I have been drawn to the word Oasis—people classically have spoken about Shabbat as an Oasis-–a palace in time, a separation.
When we are in moments of extreme stress or pain or moments of pure joy, we take a deep breath in to be aware of what’s happening and to recenter. Even if it’s for 30 seconds, time feels expansive. For me that is what Shabbat is at its essence. I like to think of Shabbat as oxygen. The world is a mess right now. It moves very fast. We are inclined as humans to be involved in everything—some can let it go by easier than others. We can’t all be activated all the time. It’s important to remember joy, the holiness, the good, and then to re-engage. It’s Friday, we can breathe.
And in the time between, we have “Shabbat Moments” we can practice throughout the week the times we need to breathe, expand time, and re-engage.
HOW DO YOU 'DO' SHABBAT?
"Setting a table beautifully is an essential component to marking time...Even if you are ordering pizza, take the pizza out of the box, plate it and put the napkins out. it’s so important to still set the table.”
Who is at the Table?
We usually have 10 people every Friday, sometimes we squeeze 12.
It’s a combination of family, extended family, and friends. We always host at our home. My daughters set the table.
It’s typically all white - white china, white napkins folded beautifully. We always use cloth napkins - it’s a small gesture but so important.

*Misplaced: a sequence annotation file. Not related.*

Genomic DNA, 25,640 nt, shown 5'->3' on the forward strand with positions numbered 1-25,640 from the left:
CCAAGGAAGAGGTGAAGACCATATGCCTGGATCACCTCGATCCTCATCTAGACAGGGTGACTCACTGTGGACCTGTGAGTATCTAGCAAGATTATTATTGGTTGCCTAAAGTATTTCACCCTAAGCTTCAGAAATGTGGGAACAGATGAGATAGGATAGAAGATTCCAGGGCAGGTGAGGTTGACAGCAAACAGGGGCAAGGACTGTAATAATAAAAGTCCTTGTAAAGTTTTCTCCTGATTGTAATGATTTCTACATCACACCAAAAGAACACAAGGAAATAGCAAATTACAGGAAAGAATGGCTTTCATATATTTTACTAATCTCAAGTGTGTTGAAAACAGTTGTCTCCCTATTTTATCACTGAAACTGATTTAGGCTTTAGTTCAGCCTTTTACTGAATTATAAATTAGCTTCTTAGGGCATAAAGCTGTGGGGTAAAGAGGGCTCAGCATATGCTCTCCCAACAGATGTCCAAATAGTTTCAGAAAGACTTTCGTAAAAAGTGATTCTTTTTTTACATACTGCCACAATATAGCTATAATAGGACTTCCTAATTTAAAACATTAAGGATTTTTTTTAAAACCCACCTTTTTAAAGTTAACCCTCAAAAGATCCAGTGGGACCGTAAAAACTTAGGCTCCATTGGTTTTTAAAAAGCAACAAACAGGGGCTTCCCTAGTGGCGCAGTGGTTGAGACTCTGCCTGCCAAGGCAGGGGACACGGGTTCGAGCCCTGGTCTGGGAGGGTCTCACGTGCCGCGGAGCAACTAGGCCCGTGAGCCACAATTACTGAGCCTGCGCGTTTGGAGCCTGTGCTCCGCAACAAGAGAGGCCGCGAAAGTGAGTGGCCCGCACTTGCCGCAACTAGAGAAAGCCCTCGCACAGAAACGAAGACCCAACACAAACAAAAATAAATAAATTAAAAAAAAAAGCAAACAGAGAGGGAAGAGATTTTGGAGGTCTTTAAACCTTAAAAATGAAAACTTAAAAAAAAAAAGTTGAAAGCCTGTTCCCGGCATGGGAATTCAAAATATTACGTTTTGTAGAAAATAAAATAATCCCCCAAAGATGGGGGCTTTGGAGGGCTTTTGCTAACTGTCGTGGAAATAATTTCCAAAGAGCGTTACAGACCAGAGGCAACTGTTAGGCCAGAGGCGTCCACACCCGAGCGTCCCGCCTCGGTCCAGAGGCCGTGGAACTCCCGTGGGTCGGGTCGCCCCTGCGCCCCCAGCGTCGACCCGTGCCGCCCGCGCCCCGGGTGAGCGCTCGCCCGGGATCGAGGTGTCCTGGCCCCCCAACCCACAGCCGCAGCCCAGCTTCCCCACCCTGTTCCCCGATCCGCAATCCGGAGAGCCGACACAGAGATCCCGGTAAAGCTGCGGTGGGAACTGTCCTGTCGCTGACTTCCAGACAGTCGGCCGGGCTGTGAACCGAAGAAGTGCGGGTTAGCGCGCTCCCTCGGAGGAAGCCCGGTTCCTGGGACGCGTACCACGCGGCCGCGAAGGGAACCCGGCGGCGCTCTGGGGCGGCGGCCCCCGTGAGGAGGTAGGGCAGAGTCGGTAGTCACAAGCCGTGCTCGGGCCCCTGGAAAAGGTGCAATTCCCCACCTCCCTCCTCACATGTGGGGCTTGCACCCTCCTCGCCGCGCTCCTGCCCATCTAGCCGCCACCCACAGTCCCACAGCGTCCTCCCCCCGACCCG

Fresh flowers and fresh challah by my mom, always.
The Personal Details:
First, we do a beautiful cheese board at around 7. At around 8, we take a seat at the table and we sing shalom aleichem.
We light the candles using my great grandmother’s candle sticks. Each person has their role.
Roasted Potatoes always. I often use Jake Cohen’s cookbooks or Jerusalem by Ottolenghi, and of course NYT Cooking. We never serve meat – I love the challenge.
This past Friday night, I made Adeena Sussman’s recipe for Roasted Cauliflower with lemon on a base of labneh with lemon and garlic and pine nuts. It was delicious.
Always wine, cocktails, seltzer, and white grape juice. Our middle daughter is a baker so she is in charge of dessert and she never disappoints.
Dream Shabbat Guests:
Adeena Sussman and those friends who you have an incredible familiarity with--the type who you pee in your pants with from laughing.
I love meeting new people but my ideal Shabbat is spent with those who know me intimately. I love being at the table.
YOU TALK ABOUT THE IMPORTANCE OF RITUAL, WHAT ARE SOME OTHER RITUALS YOU HAVE WOVEN INTO YOUR LIFE?
First off, Shabbat. My parents come every Friday night.
But also a meditation practice.
I walk, talk, move, and think at a very fast pace. I have to find proactive ways to slow down–I study Hasidut.
Reading our slack channel called Host and Guest Love. It's like a river pouring in with how good hosting makes them feel. It's why I do what I do.
Once a week, I call my best friend from high school who lives on the West Coast and we run while talking and catching up. We don’t let a week go by without it.
I have 3 daughters. My youngest still lets me say good night to her, tuck her in, and read to her.
Jake Cohen’s “perfect challah recipe”
LEARN MORE ABOUT ONETABLE, CLICK HERE